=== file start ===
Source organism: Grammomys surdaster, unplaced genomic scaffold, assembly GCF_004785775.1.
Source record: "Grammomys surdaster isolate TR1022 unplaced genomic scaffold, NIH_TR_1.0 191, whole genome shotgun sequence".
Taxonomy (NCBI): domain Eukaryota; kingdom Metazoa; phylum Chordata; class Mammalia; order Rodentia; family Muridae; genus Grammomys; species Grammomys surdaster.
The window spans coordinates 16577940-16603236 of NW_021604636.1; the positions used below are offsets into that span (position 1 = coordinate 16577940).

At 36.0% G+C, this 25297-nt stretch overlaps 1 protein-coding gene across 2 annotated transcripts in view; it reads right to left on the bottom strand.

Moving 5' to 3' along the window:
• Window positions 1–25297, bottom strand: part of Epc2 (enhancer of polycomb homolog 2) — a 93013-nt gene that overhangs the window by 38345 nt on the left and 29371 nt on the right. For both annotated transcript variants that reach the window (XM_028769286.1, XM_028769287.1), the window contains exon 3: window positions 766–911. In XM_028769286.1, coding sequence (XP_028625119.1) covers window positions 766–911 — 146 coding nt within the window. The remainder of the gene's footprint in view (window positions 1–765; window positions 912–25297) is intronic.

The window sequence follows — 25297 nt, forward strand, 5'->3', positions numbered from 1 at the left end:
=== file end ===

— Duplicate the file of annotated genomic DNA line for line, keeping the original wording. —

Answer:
Source organism: Grammomys surdaster, unplaced genomic scaffold, assembly GCF_004785775.1.
Source record: "Grammomys surdaster isolate TR1022 unplaced genomic scaffold, NIH_TR_1.0 191, whole genome shotgun sequence".
Taxonomy (NCBI): domain Eukaryota; kingdom Metazoa; phylum Chordata; class Mammalia; order Rodentia; family Muridae; genus Grammomys; species Grammomys surdaster.
The window spans coordinates 16577940-16603236 of NW_021604636.1; the positions used below are offsets into that span (position 1 = coordinate 16577940).

At 36.0% G+C, this 25297-nt stretch overlaps 1 protein-coding gene across 2 annotated transcripts in view; it reads right to left on the bottom strand.

Moving 5' to 3' along the window:
• Window positions 1–25297, bottom strand: part of Epc2 (enhancer of polycomb homolog 2) — a 93013-nt gene that overhangs the window by 38345 nt on the left and 29371 nt on the right. For both annotated transcript variants that reach the window (XM_028769286.1, XM_028769287.1), the window contains exon 3: window positions 766–911. In XM_028769286.1, coding sequence (XP_028625119.1) covers window positions 766–911 — 146 coding nt within the window. The remainder of the gene's footprint in view (window positions 1–765; window positions 912–25297) is intronic.

The window sequence follows — 25297 nt, forward strand, 5'->3', positions numbered from 1 at the left end: